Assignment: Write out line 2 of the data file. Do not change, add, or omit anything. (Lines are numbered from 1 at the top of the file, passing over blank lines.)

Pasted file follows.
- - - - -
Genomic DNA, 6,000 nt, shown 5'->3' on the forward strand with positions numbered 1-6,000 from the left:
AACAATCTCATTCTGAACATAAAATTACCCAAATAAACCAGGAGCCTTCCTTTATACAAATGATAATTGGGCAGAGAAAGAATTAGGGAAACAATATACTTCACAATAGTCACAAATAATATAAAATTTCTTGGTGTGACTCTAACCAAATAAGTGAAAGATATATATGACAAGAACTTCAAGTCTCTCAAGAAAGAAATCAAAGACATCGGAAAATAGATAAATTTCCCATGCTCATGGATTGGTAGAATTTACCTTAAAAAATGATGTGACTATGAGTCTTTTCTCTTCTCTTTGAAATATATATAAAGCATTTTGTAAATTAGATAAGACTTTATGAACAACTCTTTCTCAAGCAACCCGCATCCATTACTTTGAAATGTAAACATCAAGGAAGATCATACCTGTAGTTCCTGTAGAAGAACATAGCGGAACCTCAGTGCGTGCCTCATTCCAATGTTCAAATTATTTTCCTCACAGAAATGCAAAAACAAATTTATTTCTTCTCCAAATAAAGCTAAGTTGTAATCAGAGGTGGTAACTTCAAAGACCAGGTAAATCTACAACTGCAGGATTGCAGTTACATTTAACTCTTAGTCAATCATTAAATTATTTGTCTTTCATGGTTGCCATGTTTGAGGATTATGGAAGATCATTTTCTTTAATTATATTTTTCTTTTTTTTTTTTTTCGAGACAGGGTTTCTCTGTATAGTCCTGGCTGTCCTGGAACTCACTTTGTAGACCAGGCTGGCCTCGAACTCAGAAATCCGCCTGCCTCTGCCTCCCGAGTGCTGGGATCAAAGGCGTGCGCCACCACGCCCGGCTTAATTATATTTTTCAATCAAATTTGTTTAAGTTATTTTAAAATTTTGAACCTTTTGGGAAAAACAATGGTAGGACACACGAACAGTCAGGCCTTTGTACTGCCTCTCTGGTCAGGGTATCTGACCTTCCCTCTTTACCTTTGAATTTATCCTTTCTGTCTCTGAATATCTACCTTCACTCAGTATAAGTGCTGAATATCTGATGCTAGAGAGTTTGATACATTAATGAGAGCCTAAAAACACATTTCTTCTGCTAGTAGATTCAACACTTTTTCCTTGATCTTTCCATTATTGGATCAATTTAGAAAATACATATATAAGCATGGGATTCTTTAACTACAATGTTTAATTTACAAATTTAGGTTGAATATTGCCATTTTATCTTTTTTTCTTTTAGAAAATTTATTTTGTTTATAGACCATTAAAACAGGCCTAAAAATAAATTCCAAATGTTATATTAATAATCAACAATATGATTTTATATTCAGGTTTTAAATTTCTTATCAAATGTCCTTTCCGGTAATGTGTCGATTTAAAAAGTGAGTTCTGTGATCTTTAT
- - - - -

AACAATCTCATTCTGAACATAAAATTACCCAAATAAACCAGGAGCCTTCCTTTATACAAATGATAATTGGGCAGAGAAAGAATTAGGGAAACAATATACTTCACAATAGTCACAAATAATATAAAATTTCTTGGTGTGACTCTAACCAAATAAGTGAAAGATATATATGACAAGAACTTCAAGTCTCTCAAGAAAGAAATCAAAGACATCGGAAAATAGATAAATTTCCCATGCTCATGGATTGGTAGAATTTACCTTAAAAAATGATGTGACTATGAGTCTTTTCTCTTCTCTTTGAAATATATATAAAGCATTTTGTAAATTAGATAAGACTTTATGAACAACTCTTTCTCAAGCAACCCGCATCCATTACTTTGAAATGTAAACATCAAGGAAGATCATACCTGTAGTTCCTGTAGAAGAACATAGCGGAACCTCAGTGCGTGCCTCATTCCAATGTTCAAATTATTTTCCTCACAGAAATGCAAAAACAAATTTATTTCTTCTCCAAATAAAGCTAAGTTGTAATCAGAGGTGGTAACTTCAAAGACCAGGTAAATCTACAACTGCAGGATTGCAGTTACATTTAACTCTTAGTCAATCATTAAATTATTTGTCTTTCATGGTTGCCATGTTTGAGGATTATGGAAGATCATTTTCTTTAATTATATTTTTCTTTTTTTTTTTTTTCGAGACAGGGTTTCTCTGTATAGTCCTGGCTGTCCTGGAACTCACTTTGTAGACCAGGCTGGCCTCGAACTCAGAAATCCGCCTGCCTCTGCCTCCCGAGTGCTGGGATCAAAGGCGTGCGCCACCACGCCCGGCTTAATTATATTTTTCAATCAAATTTGTTTAAGTTATTTTAAAATTTTGAACCTTTTGGGAAAAACAATGGTAGGACACACGAACAGTCAGGCCTTTGTACTGCCTCTCTGGTCAGGGTATCTGACCTTCCCTCTTTACCTTTGAATTTATCCTTTCTGTCTCTGAATATCTACCTTCACTCAGTATAAGTGCTGAATATCTGATGCTAGAGAGTTTGATACATTAATGAGAGCCTAAAAACACATTTCTTCTGCTAGTAGATTCAACACTTTTTCCTTGATCTTTCCATTATTGGATCAATTTAGAAAATACATATATAAGCATGGGATTCTTTAACTACAATGTTTAATTTACAAATTTAGGTTGAATATTGCCATTTTATCTTTTTTTCTTTTAGAAAATTTATTTTGTTTATAGACCATTAAAACAGGCCTAAAAATAAATTCCAAATGTTATATTAATAATCAACAATATGATTTTATATTCAGGTTTTAAATTTCTTATCAAATGTCCTTTCCGGTAATGTGTCGATTTAAAAAGTGAGTTCTGTGATCTTTAT